In 2019, SAP introduced its Digital Access Adoption Program at SAPPHIRE NOW and ASUG Annual Conference. After extended conversations between SAP leaders and the user groups ASUG and DSAG, the three entities collaborated on a program designed to help customers move away from traditional “hands on keyboards,” named-user licensing to SAP’s digital access license model.
Estimating Creation of the 9 SAP Document Types
Customers have now had a year to evaluate whether the program is a sensible option for them. We’ve learned that it’s not always a fast or easy process to determine how many of what SAP counts as “Documents” you’re creating in your SAP systems today—let alone the number of these you might generate in the future. It’s these nine Document types that SAP’s digital access model covers. The fact is, this process takes time, as ASUG board member and Johnsonville CIO Ron Gilson shared in his articles about what Johnsonville learned during its evaluation process.
It’s Not Too Late to Adopt Digital Access
But there is good news for customers who haven’t yet started this process. In May 2020, SAP announced that it would extend the Digital Access Adoption Program. This makes its two financially attractive incentives available to customers who switch to digital access licensing before the end of 2021. It turns out that customers have been taking advantage of the program already, as they’re moving over to the digital licensing model at an increasing rate.
On the heels of this announcement, we spoke with Matt Angell, VP and head of strategic pricing and commercialization at SAP, to find out how adoption of the program has been going over the past year and why SAP decided to extend it.
Ann Marie: What has changed since the introduction of the Digital Access Adoption Program at 2019 SAPPHIRE NOW and ASUG Annual Conference?
Matt: Since we launched the Digital Access Adoption Program, we’ve seen positive traction, with well over a 100% increase in the number of customers adopting the digital access model. It’s exciting to see so many of our customers starting to realize the benefits of making the move to digital access.
Ann Marie: The program was originally due to end in May 2020. Why did you decide to extend the program?
Matt: In two words: We listened. We spent a lot of time listening to customers, analysts, partners, and especially our global user groups. Through these conversations, we heard clearly that the program has been well received. And as I mentioned, this is also something we’re seeing in our adoption numbers. Through ongoing conversations, we also learned that many of our customers could use more time to evaluate their licensing needs. Based on this feedback and our desire to continue to drive greater transparency and predictability, it was clear that the right thing to do was to extend the program.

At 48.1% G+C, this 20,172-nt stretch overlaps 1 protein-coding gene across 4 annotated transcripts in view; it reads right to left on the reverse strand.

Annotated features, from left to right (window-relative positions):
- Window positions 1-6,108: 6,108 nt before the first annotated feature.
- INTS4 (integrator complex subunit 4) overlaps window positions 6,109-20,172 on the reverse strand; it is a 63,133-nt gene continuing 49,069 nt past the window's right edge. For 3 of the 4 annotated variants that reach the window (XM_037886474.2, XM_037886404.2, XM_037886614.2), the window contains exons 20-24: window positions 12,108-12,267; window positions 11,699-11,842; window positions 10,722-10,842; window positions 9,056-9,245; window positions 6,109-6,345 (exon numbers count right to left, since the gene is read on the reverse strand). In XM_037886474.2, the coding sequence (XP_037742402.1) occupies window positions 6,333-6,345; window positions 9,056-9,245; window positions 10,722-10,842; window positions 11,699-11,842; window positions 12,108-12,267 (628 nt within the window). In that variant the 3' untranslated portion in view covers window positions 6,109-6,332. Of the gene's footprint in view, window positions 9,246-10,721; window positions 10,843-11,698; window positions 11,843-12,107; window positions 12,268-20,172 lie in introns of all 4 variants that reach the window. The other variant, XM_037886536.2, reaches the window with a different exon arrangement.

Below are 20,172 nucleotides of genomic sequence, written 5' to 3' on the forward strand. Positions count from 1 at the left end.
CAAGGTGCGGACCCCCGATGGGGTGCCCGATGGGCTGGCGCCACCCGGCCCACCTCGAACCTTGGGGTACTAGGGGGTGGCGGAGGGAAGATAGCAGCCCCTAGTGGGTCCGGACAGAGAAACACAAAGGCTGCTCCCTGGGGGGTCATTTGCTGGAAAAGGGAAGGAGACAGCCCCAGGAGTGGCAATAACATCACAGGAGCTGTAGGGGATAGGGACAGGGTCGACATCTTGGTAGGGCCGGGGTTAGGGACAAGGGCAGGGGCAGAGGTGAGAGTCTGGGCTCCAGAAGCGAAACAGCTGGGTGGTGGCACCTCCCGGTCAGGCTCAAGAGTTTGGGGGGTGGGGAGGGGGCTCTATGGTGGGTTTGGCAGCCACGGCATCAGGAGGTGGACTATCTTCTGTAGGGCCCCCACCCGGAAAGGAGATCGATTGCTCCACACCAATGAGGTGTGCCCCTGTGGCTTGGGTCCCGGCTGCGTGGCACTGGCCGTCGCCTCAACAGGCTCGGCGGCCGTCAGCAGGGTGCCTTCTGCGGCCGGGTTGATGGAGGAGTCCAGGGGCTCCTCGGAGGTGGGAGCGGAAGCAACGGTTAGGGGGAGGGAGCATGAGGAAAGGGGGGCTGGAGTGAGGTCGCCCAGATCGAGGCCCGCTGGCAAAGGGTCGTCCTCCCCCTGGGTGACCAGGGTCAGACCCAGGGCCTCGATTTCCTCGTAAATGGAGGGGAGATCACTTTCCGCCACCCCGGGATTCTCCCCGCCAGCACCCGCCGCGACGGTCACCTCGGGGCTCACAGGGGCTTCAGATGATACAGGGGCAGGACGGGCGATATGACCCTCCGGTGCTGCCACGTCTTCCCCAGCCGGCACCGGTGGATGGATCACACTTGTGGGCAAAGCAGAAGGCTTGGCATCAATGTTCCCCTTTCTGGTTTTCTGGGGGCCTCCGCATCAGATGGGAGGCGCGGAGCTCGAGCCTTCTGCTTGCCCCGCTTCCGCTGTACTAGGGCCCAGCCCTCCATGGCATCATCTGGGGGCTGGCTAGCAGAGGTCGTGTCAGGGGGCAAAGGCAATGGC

Ann Marie: Of those customers who have adopted the program, are you seeing certain regions or industries take advantage of it more than others?
Matt: That’s been one of the interesting things. We’ve really seen broad-based adoption. It’s taken off across all regions, channels, and industries.
Ann Marie: You also made some changes recently to the SAP S/4HANA conversion policy. Could you explain those changes?
Matt: In February 2020, in conjunction with the decision to extend mainstream maintenance for Business Suite 7 through 2027 and to offer extended maintenance through 2030, SAP has decided to grant customers executing an SAP S/4HANA conversion contract, dual use rights until they complete their transition to SAP S/4HANA.
Under the previous conversion policy, customers had dual use rights through just 2025, which was consistent with the end of mainstream maintenance support. If customers hadn’t completed their transition to SAP S/4HANA by the end of 2025, then they would have lost the right to continue to use their Business Suite 7 licenses.
Ann Marie: What kind of feedback have you received from customers on this program so far?
Matt: The feedback from customers has been overwhelmingly positive. By combining the extension of mainstream maintenance support with the dual-use rights for customers executing SAP S/4HANA conversions, customers have told us that they now have the flexibility they need to take advantage of what they currently own and adopt SAP S/4HANA.
Ann Marie: We’ve been talking with customers regularly about the effects of COVID-19 on their organizations in our ASUG Pulse Check. They have been telling us they’re postponing, delaying, or in some case cancelling their projects. I’m sure these customers will appreciate this flexibility, as they may be putting their SAP S/4HANA projects on hold not by choice, but by necessity.